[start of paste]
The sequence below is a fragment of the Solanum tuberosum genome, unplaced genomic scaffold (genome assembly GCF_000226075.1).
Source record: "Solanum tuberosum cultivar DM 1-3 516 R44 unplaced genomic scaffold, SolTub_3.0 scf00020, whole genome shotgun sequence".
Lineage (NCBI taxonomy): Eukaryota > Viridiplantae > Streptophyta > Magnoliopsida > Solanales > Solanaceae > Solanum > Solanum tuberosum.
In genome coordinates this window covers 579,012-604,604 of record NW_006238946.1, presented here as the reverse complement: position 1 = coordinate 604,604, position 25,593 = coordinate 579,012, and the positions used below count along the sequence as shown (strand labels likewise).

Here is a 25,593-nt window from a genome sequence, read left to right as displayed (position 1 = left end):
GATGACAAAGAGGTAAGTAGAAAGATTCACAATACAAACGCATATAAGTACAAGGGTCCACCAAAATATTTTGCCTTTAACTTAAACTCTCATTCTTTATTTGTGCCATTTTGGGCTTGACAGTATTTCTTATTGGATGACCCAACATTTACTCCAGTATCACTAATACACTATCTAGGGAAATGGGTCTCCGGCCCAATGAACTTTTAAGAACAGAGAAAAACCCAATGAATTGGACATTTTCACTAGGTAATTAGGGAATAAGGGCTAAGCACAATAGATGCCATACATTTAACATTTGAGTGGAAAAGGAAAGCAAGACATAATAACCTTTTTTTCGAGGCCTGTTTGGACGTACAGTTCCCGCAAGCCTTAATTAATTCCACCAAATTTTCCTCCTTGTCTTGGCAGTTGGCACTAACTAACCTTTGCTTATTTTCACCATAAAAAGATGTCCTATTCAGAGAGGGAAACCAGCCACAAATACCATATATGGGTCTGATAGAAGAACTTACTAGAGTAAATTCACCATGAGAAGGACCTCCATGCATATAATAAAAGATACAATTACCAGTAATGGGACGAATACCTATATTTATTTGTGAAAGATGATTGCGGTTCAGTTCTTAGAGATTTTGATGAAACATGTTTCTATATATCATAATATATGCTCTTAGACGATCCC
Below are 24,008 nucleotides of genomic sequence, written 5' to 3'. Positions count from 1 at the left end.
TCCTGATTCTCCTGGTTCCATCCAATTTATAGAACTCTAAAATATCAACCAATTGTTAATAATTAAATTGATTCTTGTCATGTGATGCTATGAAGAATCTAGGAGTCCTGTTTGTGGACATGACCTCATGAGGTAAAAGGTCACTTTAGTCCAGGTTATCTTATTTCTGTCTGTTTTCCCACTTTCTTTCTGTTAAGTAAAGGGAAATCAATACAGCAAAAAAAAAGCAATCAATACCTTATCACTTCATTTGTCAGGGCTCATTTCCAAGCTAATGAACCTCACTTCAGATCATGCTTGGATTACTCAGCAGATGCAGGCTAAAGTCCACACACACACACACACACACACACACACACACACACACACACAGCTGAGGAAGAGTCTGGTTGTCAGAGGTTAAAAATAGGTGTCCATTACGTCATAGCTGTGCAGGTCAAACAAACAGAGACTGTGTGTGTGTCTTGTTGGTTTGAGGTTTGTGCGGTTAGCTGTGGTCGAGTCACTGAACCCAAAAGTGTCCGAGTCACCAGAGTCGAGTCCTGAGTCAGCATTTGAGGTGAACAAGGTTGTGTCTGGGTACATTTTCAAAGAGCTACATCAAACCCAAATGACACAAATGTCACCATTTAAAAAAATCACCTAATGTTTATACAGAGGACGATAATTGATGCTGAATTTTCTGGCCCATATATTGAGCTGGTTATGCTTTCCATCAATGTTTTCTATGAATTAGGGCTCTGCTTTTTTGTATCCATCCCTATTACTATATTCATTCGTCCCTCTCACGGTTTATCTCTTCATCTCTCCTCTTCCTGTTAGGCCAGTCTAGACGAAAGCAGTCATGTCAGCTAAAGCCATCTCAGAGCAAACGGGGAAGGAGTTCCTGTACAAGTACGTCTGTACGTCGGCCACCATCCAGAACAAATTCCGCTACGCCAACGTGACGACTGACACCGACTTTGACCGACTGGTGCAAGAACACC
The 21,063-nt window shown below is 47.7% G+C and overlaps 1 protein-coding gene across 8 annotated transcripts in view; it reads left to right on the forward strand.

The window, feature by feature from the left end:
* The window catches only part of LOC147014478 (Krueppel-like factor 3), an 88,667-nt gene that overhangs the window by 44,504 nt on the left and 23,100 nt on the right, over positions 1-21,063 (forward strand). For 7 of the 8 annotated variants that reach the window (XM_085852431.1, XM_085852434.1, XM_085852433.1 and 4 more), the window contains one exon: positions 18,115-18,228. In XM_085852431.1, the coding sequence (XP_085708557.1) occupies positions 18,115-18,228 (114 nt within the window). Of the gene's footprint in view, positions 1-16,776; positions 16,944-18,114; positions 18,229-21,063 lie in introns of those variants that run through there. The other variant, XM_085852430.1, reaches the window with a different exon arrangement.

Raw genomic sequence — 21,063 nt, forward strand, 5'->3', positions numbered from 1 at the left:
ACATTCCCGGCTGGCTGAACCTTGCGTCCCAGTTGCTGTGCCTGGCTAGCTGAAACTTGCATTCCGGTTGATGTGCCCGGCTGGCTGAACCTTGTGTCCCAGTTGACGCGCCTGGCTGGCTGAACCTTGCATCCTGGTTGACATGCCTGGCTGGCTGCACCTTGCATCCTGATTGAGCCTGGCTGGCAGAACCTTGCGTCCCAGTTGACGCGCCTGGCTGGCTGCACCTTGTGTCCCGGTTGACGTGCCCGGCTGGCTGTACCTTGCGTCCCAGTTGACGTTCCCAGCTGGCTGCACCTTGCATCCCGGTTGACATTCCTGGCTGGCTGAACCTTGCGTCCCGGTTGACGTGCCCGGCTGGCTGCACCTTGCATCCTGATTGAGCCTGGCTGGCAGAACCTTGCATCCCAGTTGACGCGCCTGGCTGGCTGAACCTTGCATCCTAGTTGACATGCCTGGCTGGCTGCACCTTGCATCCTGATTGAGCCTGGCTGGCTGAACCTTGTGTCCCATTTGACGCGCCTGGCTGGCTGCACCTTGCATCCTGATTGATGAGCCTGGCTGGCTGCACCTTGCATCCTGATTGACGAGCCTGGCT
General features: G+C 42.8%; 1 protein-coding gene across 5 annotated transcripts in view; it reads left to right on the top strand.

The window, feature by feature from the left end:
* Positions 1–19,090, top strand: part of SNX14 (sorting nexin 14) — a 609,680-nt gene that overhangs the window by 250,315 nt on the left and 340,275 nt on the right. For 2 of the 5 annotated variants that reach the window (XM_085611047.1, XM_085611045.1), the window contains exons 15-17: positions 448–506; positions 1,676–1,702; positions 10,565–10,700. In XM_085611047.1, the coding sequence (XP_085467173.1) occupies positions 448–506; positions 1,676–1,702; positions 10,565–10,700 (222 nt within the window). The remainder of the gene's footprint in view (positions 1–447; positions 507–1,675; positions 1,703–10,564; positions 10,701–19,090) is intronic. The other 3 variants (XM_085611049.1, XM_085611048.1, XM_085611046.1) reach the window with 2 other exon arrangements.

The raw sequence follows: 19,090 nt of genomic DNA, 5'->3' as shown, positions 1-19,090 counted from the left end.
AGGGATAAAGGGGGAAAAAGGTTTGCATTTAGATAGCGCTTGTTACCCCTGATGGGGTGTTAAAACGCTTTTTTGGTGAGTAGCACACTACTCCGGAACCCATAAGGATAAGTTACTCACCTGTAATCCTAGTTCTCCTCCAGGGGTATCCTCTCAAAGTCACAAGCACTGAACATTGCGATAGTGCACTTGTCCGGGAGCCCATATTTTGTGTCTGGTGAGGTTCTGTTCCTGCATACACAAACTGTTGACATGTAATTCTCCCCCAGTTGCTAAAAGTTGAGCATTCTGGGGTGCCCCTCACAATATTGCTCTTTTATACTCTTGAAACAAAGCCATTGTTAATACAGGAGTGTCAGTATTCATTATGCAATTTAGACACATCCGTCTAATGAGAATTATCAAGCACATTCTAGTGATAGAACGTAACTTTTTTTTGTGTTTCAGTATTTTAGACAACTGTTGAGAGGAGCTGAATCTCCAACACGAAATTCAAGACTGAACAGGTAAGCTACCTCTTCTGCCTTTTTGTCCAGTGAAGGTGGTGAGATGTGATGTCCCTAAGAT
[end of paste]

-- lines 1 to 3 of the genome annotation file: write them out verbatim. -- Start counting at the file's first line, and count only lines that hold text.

The sequence below is a fragment of the Solanum tuberosum genome, unplaced genomic scaffold (genome assembly GCF_000226075.1).
Source record: "Solanum tuberosum cultivar DM 1-3 516 R44 unplaced genomic scaffold, SolTub_3.0 scf00020, whole genome shotgun sequence".
Lineage (NCBI taxonomy): Eukaryota > Viridiplantae > Streptophyta > Magnoliopsida > Solanales > Solanaceae > Solanum > Solanum tuberosum.